Fan Duel Toronto Raptors

Managing a load of expectations

What is load management really? And why is it so divisive?

Reactions to the ongoing Kawhi Leonard load management saga have struck to the core of fandom in the consumption of Toronto Raptors content. There is sharp division among the chat rooms and comment sections, the subreddits and Twitter timelines. Some fans are outraged by Leonard sitting for so many games while ostensibly healthy. Others understand it. Neither is wrong.

There’s more to being a Raptors fan than watching the games. Fanhood includes buying jerseys, reading articles (like, oh hey, this one!), and even interacting with sports writers on public platforms like comment sections and Twitter. The load management saga has taken its toll on Raptors writers, who find themselves repeating the same tired old lines countless times over the course of the season. It can be wearisome.

But really, what are journalists supposed to say? Kawhi Leonard is going to sit a bunch of games, and it probably won’t matter in terms of the Raptors’ success this season. In the 19 games Leonard has sat, the Raptors have won 14 games, good for a 74 percent winning percentage, which is practically identical to the Raptors 72 percent on the year. When Leonard has sat, Kyle Lowry has been more aggressive and more involved. But that trend has lessened of late, which would lend itself towards the simple argument of ‘who cares?’ If the Raptors still win, then why get upset if Leonard isn’t playing? It isn’t quite that simple.

Load management isn’t an entirely new concept, as Greg Popovich popularized the concept of resting uninjured players with the San Antonio Spurs. But the phrase ‘load management’ has only recently entered Toronto’s lexicon, as it was coined by Toronto Director of Sports Science Alex McKechnie.

“I said last time we were on TV last week, I said to Isiah and those guys, I said this is my rookie season in load management, and they said it’s ours, too,” said Nurse on the subject before Toronto’s game against the Houston Rockets.

Writers can repeat over and over that McKechnie built a plan along with Leonard, Nick Nurse, and others, and that the team is following the plan. Correction: the team is winning while following that plan. Beat guys can point towards the pre-existing plan, and the Raptors’ continued success, as justifications for Leonard’s absences. But those answers fail to strike at the deeper questions, so they fail to satisfy a portion of followers.

Fans know that the Raptors are resting Leonard for a variety of reasons. They know that a cause of Leonard’s breakup with the Spurs last season was that he lost trust in the medical staff in San Antonio. Fans know that players perform better in the short and long term when they rest for 10-30 games a season instead of grinding through 2000+ minutes that stars can play in the regular season. Fans know that Toronto frankly doesn’t need Leonard to win in the regular season (and that the regular season shouldn’t matter to this iteration of We the North, which has consistently underperformed in the playoffs after romping through consecutive regular seasons.)

But a lot of fans don’t care. They have to do their jobs every day, so why don’t players who are getting paid many millions of dollars more? Fans pay huge portions of their disposal income (which is scarce for Toronto residents, let me tell you) on home tickets, so load management is a slap in the face when Leonard doesn’t suit up for home games.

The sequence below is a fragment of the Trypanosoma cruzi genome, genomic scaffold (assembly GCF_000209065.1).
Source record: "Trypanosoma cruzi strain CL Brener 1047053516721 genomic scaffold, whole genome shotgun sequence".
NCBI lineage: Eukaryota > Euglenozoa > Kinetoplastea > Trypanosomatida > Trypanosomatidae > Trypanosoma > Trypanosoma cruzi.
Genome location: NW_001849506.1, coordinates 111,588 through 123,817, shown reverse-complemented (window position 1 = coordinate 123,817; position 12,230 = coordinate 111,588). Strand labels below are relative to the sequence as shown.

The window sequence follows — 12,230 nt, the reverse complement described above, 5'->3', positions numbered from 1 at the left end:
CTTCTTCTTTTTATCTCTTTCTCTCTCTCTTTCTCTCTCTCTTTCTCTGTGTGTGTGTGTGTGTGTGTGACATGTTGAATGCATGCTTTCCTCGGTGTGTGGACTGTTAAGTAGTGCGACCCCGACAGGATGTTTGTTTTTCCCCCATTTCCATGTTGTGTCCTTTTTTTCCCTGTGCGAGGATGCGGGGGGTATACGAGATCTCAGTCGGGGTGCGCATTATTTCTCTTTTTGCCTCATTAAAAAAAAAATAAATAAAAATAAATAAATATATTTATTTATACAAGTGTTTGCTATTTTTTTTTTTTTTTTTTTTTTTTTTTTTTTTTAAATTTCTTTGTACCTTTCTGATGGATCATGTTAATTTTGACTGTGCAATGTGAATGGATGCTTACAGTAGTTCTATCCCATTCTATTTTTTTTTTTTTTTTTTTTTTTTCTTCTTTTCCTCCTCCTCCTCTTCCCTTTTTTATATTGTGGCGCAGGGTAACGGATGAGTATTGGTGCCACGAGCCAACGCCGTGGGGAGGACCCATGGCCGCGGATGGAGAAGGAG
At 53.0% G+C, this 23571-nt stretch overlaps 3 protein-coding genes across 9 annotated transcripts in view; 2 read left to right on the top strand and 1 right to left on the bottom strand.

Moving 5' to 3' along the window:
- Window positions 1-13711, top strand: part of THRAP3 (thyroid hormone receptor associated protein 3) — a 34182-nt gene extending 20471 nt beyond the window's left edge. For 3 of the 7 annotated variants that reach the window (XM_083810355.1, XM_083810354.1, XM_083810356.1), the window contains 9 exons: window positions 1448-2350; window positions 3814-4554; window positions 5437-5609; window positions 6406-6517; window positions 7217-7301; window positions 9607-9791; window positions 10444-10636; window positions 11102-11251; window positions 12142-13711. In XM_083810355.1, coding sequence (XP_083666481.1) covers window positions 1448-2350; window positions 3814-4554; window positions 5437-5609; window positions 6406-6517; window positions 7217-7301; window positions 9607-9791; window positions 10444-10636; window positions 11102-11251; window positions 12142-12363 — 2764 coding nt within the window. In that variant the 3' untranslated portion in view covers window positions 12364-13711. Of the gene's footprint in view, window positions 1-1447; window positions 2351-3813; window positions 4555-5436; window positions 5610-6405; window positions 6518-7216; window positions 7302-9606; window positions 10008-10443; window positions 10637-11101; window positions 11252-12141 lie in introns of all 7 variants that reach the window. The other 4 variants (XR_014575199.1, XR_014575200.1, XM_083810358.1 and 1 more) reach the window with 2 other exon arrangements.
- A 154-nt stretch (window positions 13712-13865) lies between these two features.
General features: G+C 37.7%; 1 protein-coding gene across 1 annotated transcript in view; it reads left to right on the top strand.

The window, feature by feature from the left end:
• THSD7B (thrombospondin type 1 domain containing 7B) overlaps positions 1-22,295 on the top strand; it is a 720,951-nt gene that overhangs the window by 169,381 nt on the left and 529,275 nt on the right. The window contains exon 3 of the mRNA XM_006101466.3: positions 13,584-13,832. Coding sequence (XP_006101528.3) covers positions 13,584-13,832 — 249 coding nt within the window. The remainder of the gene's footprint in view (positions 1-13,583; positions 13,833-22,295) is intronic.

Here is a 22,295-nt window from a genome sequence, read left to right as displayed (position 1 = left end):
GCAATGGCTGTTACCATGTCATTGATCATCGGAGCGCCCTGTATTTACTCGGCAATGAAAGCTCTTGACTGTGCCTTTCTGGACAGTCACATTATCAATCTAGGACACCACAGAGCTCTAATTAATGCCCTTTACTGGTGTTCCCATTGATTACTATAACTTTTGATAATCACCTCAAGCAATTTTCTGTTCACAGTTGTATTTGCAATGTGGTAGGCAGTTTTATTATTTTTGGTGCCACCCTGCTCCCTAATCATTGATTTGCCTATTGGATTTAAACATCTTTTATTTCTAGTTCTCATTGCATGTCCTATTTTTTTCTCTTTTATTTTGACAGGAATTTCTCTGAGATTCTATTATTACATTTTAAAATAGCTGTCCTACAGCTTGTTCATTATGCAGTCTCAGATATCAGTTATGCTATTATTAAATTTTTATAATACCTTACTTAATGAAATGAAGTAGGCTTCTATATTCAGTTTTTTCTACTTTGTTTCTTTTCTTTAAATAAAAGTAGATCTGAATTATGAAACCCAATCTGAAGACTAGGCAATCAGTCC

There are different ways to consume your favourite sports team. To value loyalty is reasonable for fans who have followed the same team for decades. To value skill is reasonable for fans who have never seen their team win.

After all, what is being a fan? Is it wanting, above all, for your team to win a championship, and forgiving – and even embracing – the bumps and bruises along the way in search of higher odds of playoff victory? Not to mention a better chance of re-signing a superstar. The playoff ends justify the load management means. Those fans accept when Leonard sits, sagely nodding and reciting the MLSE mantra that a healthy Leonard is a happy Leonard, and a happy Leonard will be a playoff killer. This is the natural mindset for Trust the Process Philly fans, who waded through years of garbage in the knowledge that there would be gems at the bottom of the can.

Is being a fan living and dying with every second of Raptors basketball, so tense and frantic during a meaningless February game that you hide under the table and peek through fingers over your eyes during clutch minutes? For some fans, there are neither means nor ends. There is only the moment, so terrifying and thrilling that it expands to fill every chasm of the season, pre-making every choice a fan can make. Those fans cannot stand the load management saga, too enthralled and engrossed with the grind to bother about mathematically improving chances at an unlikely championship.

It’s ok to be either, just as a wide swathe of fans will fall into neither camp. Fans gonna fan, as they say, and each experience is individual. But there are patterns. So it will happen that some anonymous internet folks will call for Leonard’s head every time he sits, and other white knights will defend the decisions. Usually, the former will happen before the game, and the latter will take place after the Raptors win regardless.

So what does load management mean? Nothing. And everything. But this isn’t one of those situations where winning will cure all ills. It hasn’t so far. And even if this is the brightest timeline, and the Raptors win a championship and Leonard re-signs, there will still be some fans upset at the load management saga. Because that’s just what it is to be a fan.